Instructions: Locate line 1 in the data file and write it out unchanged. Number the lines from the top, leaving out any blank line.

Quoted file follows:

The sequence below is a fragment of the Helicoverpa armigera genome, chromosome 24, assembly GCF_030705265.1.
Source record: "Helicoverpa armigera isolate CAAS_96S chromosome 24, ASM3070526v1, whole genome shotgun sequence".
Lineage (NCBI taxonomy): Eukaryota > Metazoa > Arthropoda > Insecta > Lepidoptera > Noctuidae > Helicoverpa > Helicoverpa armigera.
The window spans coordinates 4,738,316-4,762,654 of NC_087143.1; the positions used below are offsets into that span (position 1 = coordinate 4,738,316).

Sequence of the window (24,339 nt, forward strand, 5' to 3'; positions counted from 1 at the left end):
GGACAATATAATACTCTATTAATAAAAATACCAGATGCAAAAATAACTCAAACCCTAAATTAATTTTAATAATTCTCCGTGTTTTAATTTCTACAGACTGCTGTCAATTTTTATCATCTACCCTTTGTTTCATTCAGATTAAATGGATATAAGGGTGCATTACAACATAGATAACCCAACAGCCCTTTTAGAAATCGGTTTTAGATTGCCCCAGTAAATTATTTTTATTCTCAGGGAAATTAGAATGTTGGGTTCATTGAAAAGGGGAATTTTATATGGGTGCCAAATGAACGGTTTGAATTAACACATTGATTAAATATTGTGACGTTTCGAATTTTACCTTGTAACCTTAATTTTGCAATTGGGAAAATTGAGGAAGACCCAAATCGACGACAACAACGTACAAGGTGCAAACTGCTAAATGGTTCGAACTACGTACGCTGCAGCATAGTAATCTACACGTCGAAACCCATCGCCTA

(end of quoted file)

The sequence below is a fragment of the Helicoverpa armigera genome, chromosome 24, assembly GCF_030705265.1.